Gavilan apprentices get course credit for theater arts in full-scale show
By Kaylee Arca
Something fishy is happening at Gavilan College’s theater stage. Local performers guide audiences under the sea to an enchanting ocean kingdom in the classic Disney story “The Little Mermaid.”
Opening July 28, the show tells the tale of Ariel, Sebastian, and their aquatic friends embarking on a musical adventure complete with glittering costumes, an enormous sailing ship, and a cast of talented local children and adults bringing the beloved characters to life. The new nonprofit Broadway South Bay, in partnership with Gilroy’s Little Theater Productions, is performing 10 shows over three weekends.
The all-ages Broadway show follows “Ariel,” a young mermaid played by Nicole King Yarbrough, who faces a series of trials after encountering the charming “Prince Eric,” played by Ken Christopher. Falling in love with him changes her life so she longs to enter the land-based human world, which creates problems for the Underwater Kingdom.
“The Little Mermaid” is Broadway South Bay’s inaugural production. The nonprofit is funded by the Christopher Foundation founded last year by Christopher, grandson of Gilroy garlic farmer Don Christopher.
Christopher loved theater as a boy. However, he chose to stop acting at the age of 22 to grow his professional career. In 2022, 15 years after his last theater role, he auditioned for South Valley Civic Theater’s production of “Disney’s Beauty and the Beast.” The first in-person production as South Valley emerged from the pandemic, the successful show featured Christopher as “the Beast,” reinvigorating his love of theater.
“I really felt like something was missing and I wanted to get back into the arts,” he said. “We saw all of these kids and families beaming from ear-to-ear seeing ‘The Beast,’ ‘Belle,’ and everything they know come to life from the classic animated tales. After our final curtain call, I knew we had to find a way to support the arts in the South Bay.”
The production includes a cast of 70 local actors ranging from age 6 to 60, and 11 Gavilan student apprentices.
Many of the people who joined the audition workshops had never performed on stage before. This includes the actresses cast as the mer-sisters. They turned out to have incredible, lush voices, Christopher said.
“I’m so happy we can give them that opportunity,” he said.
Broadway South Bay also worked with Dr. John Lawton Haehl, director of Gavilan’s theater arts program, to create an apprenticeship program. Christopher’s main reasons for creating the nonprofit were to continue his passion for theater and create education opportunities for students, bringing out their creativity and energy, Haehl said.
“We wanted this to be more than a fun project,” Christopher said. “We wanted education to be at the core. In partnering with Gavilan, all of their apprentices are also getting course credit for theater arts for learning how to put on a full-scale production.”
Haehl assigned apprentices to different departments, including costume, stage management, lights, sets, and sound.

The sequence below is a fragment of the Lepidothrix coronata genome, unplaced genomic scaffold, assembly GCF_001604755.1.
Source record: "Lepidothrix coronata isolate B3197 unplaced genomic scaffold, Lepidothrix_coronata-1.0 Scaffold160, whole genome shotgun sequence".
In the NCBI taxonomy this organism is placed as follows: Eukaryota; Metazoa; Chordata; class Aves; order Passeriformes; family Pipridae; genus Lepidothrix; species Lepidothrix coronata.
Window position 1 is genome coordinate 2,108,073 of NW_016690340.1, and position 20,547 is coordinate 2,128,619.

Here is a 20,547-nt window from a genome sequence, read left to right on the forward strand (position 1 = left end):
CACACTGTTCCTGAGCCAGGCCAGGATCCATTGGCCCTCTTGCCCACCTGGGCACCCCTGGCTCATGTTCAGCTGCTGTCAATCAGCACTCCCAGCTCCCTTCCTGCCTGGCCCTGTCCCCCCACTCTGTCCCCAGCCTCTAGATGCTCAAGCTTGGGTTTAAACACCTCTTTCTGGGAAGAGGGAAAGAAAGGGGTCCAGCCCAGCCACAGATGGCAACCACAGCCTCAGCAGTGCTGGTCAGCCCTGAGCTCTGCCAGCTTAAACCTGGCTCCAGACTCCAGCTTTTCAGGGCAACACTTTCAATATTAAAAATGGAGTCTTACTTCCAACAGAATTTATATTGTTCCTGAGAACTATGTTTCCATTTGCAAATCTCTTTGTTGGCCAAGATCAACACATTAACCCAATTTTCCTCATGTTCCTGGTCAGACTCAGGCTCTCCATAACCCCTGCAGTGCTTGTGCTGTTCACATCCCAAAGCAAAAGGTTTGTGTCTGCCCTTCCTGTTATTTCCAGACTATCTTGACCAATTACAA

“The idea was based on old-fashioned medieval apprenticeships, where you learn by working with professionals,” he said. “Most of the students have already taken the technical theater class where they learned the nuts and bolts of production. Now, they are taking what they learned and building actual sets. It’s a chance for students to learn and be paid at the same time.”
The apprentices get hands-on experience and learn everything needed to run a show.
The crew includes Morgan Hill resident and 2023 Gavilan graduate Catherine Drayton and dual-enrolled high school and Gavilan student Phoebe Monger. They learned stagecraft as the show’s costume apprentices. The two helped build the mer-sister crowns. They also alter the costumes to fit the performers. The trove of glittering costumes is on loan from a production company in Texas.
“I love creating something I find beautiful and being part of something bigger than myself,” Drayton said.
“I really love the whole atmosphere here,” Monger said. “It’s a very good company. I love all the singing and dancing. It’s very lively.”
Apprentice stage manager Noxifer Maack has been in theater for almost 10 years. He analyzes the show for mistakes to ensure a seamless performance between all departments.
“It’s great to see all the background work and see the production come together,” he said.
Putting on a complex show with so many elements requires creative coordination from all people involved in the production, Maack said.
“Making sure everyone is on the same page can be difficult. It’s a lot of people to coordinate,” he said.
“The Little Mermaid” serves as an excellent opportunity for South Valley that generally is further away from the theater scene in the Bay Area, he said.
The student and college involvement has been one of the most rewarding parts of the project, Christopher said.
“I see it as the critical tool for future large-scale productions in South County,” he said. “They are fantastic, enthusiastic students who are giving our production their all.”
Kaylee Arca is a Morgan Hill-based freelance writer.